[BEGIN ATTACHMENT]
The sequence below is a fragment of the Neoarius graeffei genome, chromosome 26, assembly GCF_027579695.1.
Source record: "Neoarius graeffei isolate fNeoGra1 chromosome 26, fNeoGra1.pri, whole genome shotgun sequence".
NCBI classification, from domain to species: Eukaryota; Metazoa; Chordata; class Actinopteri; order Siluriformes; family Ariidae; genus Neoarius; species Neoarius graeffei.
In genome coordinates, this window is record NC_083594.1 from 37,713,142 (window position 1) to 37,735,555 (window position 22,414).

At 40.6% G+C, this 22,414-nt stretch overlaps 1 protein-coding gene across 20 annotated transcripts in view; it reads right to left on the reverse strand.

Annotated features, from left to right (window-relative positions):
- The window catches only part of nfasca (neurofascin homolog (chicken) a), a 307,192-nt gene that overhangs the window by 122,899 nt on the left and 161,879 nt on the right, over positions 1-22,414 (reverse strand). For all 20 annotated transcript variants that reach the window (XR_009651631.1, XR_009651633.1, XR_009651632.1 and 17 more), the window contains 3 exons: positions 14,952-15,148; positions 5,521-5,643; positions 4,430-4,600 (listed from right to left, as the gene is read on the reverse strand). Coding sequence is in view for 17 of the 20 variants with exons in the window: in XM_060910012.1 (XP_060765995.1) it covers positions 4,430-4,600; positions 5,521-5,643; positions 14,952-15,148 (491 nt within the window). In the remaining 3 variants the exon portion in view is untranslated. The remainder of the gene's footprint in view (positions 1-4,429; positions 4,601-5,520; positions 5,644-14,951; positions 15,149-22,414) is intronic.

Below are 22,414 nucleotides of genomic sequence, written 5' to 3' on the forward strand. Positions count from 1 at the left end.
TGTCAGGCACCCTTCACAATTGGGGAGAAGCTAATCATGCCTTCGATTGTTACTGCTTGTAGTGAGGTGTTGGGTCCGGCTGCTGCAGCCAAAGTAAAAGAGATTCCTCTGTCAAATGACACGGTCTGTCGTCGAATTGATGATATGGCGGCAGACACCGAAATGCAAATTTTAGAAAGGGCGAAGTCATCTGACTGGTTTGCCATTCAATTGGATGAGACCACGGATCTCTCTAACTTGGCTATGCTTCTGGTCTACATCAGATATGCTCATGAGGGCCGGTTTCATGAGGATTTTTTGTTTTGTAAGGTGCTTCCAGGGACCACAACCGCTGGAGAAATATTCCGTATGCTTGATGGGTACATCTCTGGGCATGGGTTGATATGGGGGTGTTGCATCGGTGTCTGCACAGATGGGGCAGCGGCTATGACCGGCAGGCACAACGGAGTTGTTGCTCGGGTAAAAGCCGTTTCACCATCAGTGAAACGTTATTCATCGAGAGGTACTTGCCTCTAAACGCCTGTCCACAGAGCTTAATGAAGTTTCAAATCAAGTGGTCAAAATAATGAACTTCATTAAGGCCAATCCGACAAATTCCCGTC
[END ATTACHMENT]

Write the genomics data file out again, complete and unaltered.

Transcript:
The sequence below is a fragment of the Neoarius graeffei genome, chromosome 26, assembly GCF_027579695.1.
Source record: "Neoarius graeffei isolate fNeoGra1 chromosome 26, fNeoGra1.pri, whole genome shotgun sequence".
NCBI classification, from domain to species: Eukaryota; Metazoa; Chordata; class Actinopteri; order Siluriformes; family Ariidae; genus Neoarius; species Neoarius graeffei.
In genome coordinates, this window is record NC_083594.1 from 37,713,142 (window position 1) to 37,735,555 (window position 22,414).

At 40.6% G+C, this 22,414-nt stretch overlaps 1 protein-coding gene across 20 annotated transcripts in view; it reads right to left on the reverse strand.

Annotated features, from left to right (window-relative positions):
- The window catches only part of nfasca (neurofascin homolog (chicken) a), a 307,192-nt gene that overhangs the window by 122,899 nt on the left and 161,879 nt on the right, over positions 1-22,414 (reverse strand). For all 20 annotated transcript variants that reach the window (XR_009651631.1, XR_009651633.1, XR_009651632.1 and 17 more), the window contains 3 exons: positions 14,952-15,148; positions 5,521-5,643; positions 4,430-4,600 (listed from right to left, as the gene is read on the reverse strand). Coding sequence is in view for 17 of the 20 variants with exons in the window: in XM_060910012.1 (XP_060765995.1) it covers positions 4,430-4,600; positions 5,521-5,643; positions 14,952-15,148 (491 nt within the window). In the remaining 3 variants the exon portion in view is untranslated. The remainder of the gene's footprint in view (positions 1-4,429; positions 4,601-5,520; positions 5,644-14,951; positions 15,149-22,414) is intronic.

Below are 22,414 nucleotides of genomic sequence, written 5' to 3' on the forward strand. Positions count from 1 at the left end.
TGTCAGGCACCCTTCACAATTGGGGAGAAGCTAATCATGCCTTCGATTGTTACTGCTTGTAGTGAGGTGTTGGGTCCGGCTGCTGCAGCCAAAGTAAAAGAGATTCCTCTGTCAAATGACACGGTCTGTCGTCGAATTGATGATATGGCGGCAGACACCGAAATGCAAATTTTAGAAAGGGCGAAGTCATCTGACTGGTTTGCCATTCAATTGGATGAGACCACGGATCTCTCTAACTTGGCTATGCTTCTGGTCTACATCAGATATGCTCATGAGGGCCGGTTTCATGAGGATTTTTTGTTTTGTAAGGTGCTTCCAGGGACCACAACCGCTGGAGAAATATTCCGTATGCTTGATGGGTACATCTCTGGGCATGGGTTGATATGGGGGTGTTGCATCGGTGTCTGCACAGATGGGGCAGCGGCTATGACCGGCAGGCACAACGGAGTTGTTGCTCGGGTAAAAGCCGTTTCACCATCAGTGAAACGTTATTCATCGAGAGGTACTTGCCTCTAAACGCCTGTCCACAGAGCTTAATGAAGTTTCAAATCAAGTGGTCAAAATAATGAACTTCATTAAGGCCAATCCGACAAATTCCCGTC